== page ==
The year in beer

From seltzer to buyouts, 2019 in brewing

Oskar Blues Brewery

“This isn’t a blip; it’s the new normal.”

So said Bart Watson, chief economist for the Brewers Association — the Boulder-based trade group representing craft breweries — at this year’s Craft Brewers Conference (CBC) in April. The centerpiece of every CBC is Paul Gatza (BA Senior Vice President of the Professional Brewing division) and Watson’s State of the Industry address, and this year’s address confirmed what everyone suspected, or feared: The market is getting increasingly complex and shrinking. Craft beer is up (5%), but overall beer consumption is down (1%).

Attributing the dip became the topic du jour for producers, marketers and writers for the remainder of 2019. Fingers were pointed at everything from cannabis to cocktails, from health-conscious millennials to aging boomers, and, naturally, to White Claw — the hard seltzer brand drinkers flocked to, and producers scrambled to mimic. Many brewers tried their hand at a seltzer, but most didn’t leave the taproom. A few did, notably Oskar Blues Brewery, which handed out cans of its new Wild Basin to finishing runners at this year’s BOLDERBoulder instead of Dale’s Pale Ale or Can-O-Bliss IPA.

A shame too, Can-O-Bliss Hazy IPA was one of the brewery’s best releases this year. Overall, IPA still reigned supreme in 2019 thanks to the continued infatuation of juicy/hazy New England-style IPA and to a resurgence of bright and bitter West Coast styles. Completing the trident: Low-calorie hazy IPA, which from Oskar Blues’ One-y to Avery Brewing Company’s Pacer IPA (both are 100 calories), countered hard seltzers’ claim to the lower-in-calories-and-carbohydrates throne. Legally speaking, alcoholic products cannot be labeled “healthy,” but marketers parse the lines by labeling their products “better for you,” or “lifestyle beers,” with the latter trying to convince drinkers that beer is part and parcel of an active lifestyle — not that Boulder County drinkers needed to be told that in the first place.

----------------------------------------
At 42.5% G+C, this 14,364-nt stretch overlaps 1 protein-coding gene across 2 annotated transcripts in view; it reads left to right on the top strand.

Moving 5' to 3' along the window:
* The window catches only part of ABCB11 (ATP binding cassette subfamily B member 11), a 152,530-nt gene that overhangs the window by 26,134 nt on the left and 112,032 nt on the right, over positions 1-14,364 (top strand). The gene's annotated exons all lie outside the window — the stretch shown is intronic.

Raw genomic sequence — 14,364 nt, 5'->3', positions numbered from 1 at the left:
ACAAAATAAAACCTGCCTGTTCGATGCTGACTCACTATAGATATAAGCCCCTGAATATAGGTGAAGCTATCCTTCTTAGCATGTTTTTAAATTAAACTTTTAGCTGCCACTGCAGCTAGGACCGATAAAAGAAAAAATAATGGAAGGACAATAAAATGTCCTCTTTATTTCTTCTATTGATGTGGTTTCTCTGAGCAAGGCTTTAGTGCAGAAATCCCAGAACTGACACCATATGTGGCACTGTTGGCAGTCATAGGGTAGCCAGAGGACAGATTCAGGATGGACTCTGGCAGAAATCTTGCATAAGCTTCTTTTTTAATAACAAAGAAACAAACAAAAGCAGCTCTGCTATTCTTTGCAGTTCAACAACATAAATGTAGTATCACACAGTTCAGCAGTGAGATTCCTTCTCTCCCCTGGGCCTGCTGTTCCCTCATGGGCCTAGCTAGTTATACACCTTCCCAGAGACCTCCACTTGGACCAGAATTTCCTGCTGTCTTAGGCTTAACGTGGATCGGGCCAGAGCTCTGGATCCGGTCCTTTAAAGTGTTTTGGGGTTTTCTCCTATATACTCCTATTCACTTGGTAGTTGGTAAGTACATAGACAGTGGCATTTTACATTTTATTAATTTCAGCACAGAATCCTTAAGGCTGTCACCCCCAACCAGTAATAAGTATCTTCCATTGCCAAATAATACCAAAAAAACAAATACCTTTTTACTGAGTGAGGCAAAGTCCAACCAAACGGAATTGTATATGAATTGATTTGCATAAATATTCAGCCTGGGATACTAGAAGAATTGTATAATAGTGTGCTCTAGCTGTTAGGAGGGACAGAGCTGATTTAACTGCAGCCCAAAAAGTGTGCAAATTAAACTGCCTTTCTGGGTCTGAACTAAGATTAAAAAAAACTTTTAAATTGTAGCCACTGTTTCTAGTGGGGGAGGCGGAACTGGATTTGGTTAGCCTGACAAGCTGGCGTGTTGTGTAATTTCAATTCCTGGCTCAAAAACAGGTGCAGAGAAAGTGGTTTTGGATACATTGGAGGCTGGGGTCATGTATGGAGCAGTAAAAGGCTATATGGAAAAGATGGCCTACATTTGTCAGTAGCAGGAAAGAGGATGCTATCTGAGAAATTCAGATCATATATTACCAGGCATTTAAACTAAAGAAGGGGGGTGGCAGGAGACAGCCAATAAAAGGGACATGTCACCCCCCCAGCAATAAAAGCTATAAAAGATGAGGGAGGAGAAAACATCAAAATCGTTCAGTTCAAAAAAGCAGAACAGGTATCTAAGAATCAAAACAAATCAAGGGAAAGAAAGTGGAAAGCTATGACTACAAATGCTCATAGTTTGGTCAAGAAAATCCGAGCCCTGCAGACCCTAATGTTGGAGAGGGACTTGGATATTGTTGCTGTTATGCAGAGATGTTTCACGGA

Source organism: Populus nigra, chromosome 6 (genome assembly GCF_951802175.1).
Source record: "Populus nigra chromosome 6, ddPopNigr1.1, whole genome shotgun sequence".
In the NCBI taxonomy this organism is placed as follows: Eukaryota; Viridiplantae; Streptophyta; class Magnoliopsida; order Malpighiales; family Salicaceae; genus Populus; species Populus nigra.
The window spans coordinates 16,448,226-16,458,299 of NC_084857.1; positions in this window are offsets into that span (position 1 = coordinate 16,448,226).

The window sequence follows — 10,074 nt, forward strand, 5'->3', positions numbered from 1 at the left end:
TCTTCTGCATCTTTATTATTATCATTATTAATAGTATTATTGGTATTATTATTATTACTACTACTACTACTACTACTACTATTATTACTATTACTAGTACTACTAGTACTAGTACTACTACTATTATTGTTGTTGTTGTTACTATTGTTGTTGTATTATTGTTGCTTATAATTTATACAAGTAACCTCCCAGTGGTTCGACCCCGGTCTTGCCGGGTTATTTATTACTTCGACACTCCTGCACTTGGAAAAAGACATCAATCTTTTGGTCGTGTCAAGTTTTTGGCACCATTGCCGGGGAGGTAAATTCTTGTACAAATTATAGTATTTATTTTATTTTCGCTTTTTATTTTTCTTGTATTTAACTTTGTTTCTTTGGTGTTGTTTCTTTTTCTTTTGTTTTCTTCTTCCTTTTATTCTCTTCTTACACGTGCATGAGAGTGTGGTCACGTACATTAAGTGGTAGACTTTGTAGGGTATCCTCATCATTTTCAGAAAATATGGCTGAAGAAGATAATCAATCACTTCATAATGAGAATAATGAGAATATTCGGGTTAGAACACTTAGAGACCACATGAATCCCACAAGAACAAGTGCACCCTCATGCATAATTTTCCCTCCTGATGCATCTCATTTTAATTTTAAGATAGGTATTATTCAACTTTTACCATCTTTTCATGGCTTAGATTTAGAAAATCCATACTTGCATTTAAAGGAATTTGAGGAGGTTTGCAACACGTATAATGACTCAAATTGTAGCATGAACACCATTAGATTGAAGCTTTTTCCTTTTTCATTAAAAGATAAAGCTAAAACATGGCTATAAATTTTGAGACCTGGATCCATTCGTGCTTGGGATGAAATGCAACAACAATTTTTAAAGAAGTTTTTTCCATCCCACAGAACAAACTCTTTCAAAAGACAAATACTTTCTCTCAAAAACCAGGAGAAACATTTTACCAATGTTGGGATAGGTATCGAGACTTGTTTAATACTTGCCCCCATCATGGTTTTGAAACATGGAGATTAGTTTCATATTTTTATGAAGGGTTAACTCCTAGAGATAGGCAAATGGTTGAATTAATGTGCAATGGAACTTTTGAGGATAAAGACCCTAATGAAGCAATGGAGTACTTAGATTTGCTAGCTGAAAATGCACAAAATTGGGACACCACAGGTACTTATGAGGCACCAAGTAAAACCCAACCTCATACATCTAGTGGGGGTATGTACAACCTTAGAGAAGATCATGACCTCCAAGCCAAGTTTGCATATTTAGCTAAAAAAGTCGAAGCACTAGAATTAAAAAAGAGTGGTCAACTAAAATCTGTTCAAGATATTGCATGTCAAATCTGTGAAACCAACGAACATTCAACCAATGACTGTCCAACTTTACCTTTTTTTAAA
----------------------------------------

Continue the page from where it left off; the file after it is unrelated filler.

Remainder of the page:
Three BC breweries opened their doors in 2019: Adamant Brewing & Blending (1001 Lee Hill Drive Unit 10, Boulder), Knotted Root Brewing Company (250 N. Caribou St., Nederland) and Unnamed Beer Co. (2907 55th St. Unit 1B, Boulder), while Northglenn’s Mother Trucker Brewery opened a satellite location in Louisville (1134 W. Dillon Road, Suite 4). One closed: Fate Brewing Company. Avery sold a majority stake to Mahou San Miguel, and Boulder Beer Company — which celebrated its 40th anniversary this year — sizeably cut back on production to focus primarily on its brewpub on Wilderness Place. Boulder Beer would have ceased distribution altogether if not for Denver’s Sleeping Giant Brewing Company stepping in at the 11th hour.

Statewide, things didn’t look much different. Coors closed its Denver headquarters, relocating in Chicago (the plant in Golden will remain), and Fort Collins’ New Belgium Brewing sold to international conglomerate Kirin. Meanwhile, back in the County, it was announced that Liquor Mart — the first retail liquor store in Boulder city limits — will be closing its doors in January 2020.

“This isn’t a blip; this is the new normal.”

Here we go.

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